Paul chuckled at her. “No matter what happens, I love you, mom.”

She looked at him and smiled. “That’s so sweet. Now, eat your food. I figure we could enjoy some nostalgia tonight.”

“Nostalgia?” He cocked his head in confusion.

“I still have our game. It’s saved on the console just where we left it,” she said.

“Does that thing still work?” Hadn’t he thrown it away? Maybe that was an older system. No, he distinctly remembered …

“I started it up and played a second or two,” she said. “Still seems to work.”

“But didn’t I throw it away?” Paul was more certain every second he thought about it.

“I don’t know what anybody else did with it,” she said with a bit too much innocence in her tone,” but I found it, and when I realized it still worked, I put it away for just such an occasion. I suppose I’ll finish it alone if you don’t want to play it with me.”

“I didn’t say that!” The thought of her finishing the game on her own gave him a strange blend of remorse and betrayal. 

“OK then,” she said. “I think it’s been far too long since we’ve finished that game”

“Have you even touched a controller in the last six years?” He couldn’t keep the grin off his face.

“I just said I played a few seconds, so yes. Besides, how many video games have you played in the last six years?”

He stared at her. She had a point. The project had taken up pretty much all of his time and effort, at least when a girl wasn’t involved.

“Let’s do it.” He dug into his food, genuinely excited to play a kids game with his mother.

… The End of Chapter eighteen …

… to be continued …

Still Taking It A Bit Easy

Still Taking It A Bit Easy

Greetings all,

In terms of an update, I’m somewhere around twenty-five percent through the First Draft of Discovered. However the last two weeks have been pretty tough. By God’s grace, I’ve been protected from COVID, but I’ve wanted to support my wife and kids. This means that my writing and marketing time is what it’s always been, but the blogging energy is low. So I’m asking for a few more days of patience.

You’ll see a Testimony post tomorrow, and I’ll update the Book Cover of the Month bracket, but I just wanted to use this post to say I’m ramping up. That means this post doesn’t have much in the way of content, but I didn’t want to just ghost, which I did by skipping Wednesday’s book review, and I’m sorry for that.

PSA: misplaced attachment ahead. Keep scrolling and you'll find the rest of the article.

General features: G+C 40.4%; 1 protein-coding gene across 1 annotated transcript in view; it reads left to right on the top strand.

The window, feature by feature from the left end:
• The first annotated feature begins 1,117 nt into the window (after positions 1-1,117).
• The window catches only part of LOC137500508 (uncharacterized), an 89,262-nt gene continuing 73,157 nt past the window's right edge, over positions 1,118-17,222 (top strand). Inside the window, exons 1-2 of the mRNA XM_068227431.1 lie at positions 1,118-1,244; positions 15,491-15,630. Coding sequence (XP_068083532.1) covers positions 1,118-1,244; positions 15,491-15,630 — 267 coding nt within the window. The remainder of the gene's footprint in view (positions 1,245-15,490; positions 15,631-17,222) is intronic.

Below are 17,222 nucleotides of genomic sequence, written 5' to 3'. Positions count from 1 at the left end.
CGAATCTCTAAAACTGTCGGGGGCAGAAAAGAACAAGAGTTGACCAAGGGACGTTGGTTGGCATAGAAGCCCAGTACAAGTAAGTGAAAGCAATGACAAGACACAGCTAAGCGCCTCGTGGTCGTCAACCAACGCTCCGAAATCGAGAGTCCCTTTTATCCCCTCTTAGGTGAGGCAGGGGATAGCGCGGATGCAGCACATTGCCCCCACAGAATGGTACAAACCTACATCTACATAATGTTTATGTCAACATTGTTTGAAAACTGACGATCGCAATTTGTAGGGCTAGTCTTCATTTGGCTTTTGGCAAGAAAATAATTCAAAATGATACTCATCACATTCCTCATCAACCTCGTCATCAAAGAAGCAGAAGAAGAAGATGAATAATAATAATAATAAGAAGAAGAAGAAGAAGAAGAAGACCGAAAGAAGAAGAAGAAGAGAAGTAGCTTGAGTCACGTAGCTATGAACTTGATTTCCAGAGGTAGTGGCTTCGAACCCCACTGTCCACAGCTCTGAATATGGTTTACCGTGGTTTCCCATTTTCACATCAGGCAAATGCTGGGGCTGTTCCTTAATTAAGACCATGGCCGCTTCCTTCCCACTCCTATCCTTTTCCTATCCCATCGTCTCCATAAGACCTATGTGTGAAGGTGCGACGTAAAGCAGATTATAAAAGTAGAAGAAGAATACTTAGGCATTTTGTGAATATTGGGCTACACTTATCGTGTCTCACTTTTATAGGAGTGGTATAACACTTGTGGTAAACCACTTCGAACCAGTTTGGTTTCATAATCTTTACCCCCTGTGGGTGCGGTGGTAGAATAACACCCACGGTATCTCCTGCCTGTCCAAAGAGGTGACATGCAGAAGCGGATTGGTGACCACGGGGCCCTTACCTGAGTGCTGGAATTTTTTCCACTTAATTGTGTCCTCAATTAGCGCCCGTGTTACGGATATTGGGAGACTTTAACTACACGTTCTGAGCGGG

I should be back to my regular schedule starting tomorrow.

Thanks for your patience, and thanks for reading,

Matt

Announcing the Week 1 M.LS. Weech 2021 Book Cover of the Month of February! Vote For Week 2 Here!

Announcing the Week 1 M.LS. Weech 2021 Book Cover of the Month of February! Vote For Week 2 Here!

Greetings all,

We’re getting closer and closer to naming the 2021 M.L.S. Weech Book Cover of the Year. If I’m being honest, it looks like this plan was a bust, but I will finish the event because I just think people should finish what they start. We’ll try a few other YouTube ideas and see how they go, but this one didn’t take off like I thought it would.

That said, we can still work hard to name a good list of candidates for February, and we’re off to a good start.

The Week 1 M.L.S. Weech 2021 Book Cover of the Month of February is …

Rising Shadows by A.E. King wasn’t the most dynamic cover in the batch, but I do think it was the best executed, so it’s a nice first entry into the February Book Cover of the Month.

You can vote for your favorite cover of Week 2 right here.

I’d be thrilled if any of you were kind enough to head on over to my YouTube channel and gave it like and subscribe. I’m still open to doing more book covers; I’m just trying to find content people would be interested in watching.

Thanks for reading,

Matt

Visits From A Man Named Nobody 64

Visits From A Man Named Nobody 64

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She smiled at him. “Of course I miss you, and, if I’m being honest, sometimes I get a little jealous. I just have to remember that while you are my son, you’re not my property.”

Paul chuckled. It was very similar to the point Nobody had made. But it didn’t answer his question. “But how do you remind yourself that?”

“I think I’m different from you there. You’re supposed to leave me to find a wife,” she gave him another shameless grin.

“Mom, I told you-“

“You’re making up excuses because you don’t think you’re worthy of having a wife.” Her face hardened the moment she said it. She gave him stern look. “That’s a lie! Life is a series of choices. Sometimes people make the wrong ones. A lot of people fail to make the correct ultimate choice. But even if you never make that choice, you don’t have to be like your father, and this nonsense that you’re destined to be like him is only a self-fulfilling prophecy if you focus on that rather than just giving your love to the woman who is lucky enough to choose you.”

“Stacy was a wonderful girl,” Paul frowned as he looked down and picked at his food with his fork. 

“Wonderful girls don’t cheat on their boyfriends,” his mother replied. 

“You’re being inconsiderate,” Paul said flatly. “Yeah, she shouldn’t have cheated, and the most painful part is she apologized for doing it. Meanwhile, I ignored her. I never spoke to her. I pretty much only used her.”

“So learn from that,” she said. “For one, remember to truly invest in whatever partner you choose. Don’t use them to gratify your physical desire. Simply appreciate them and care for them. The thing you should learn from her is something we should learn from anyone who sins against us.”

“What’s that?” Paul asked.

She looked at him. “No amount of wrong someone does to you permits you to do wrong.”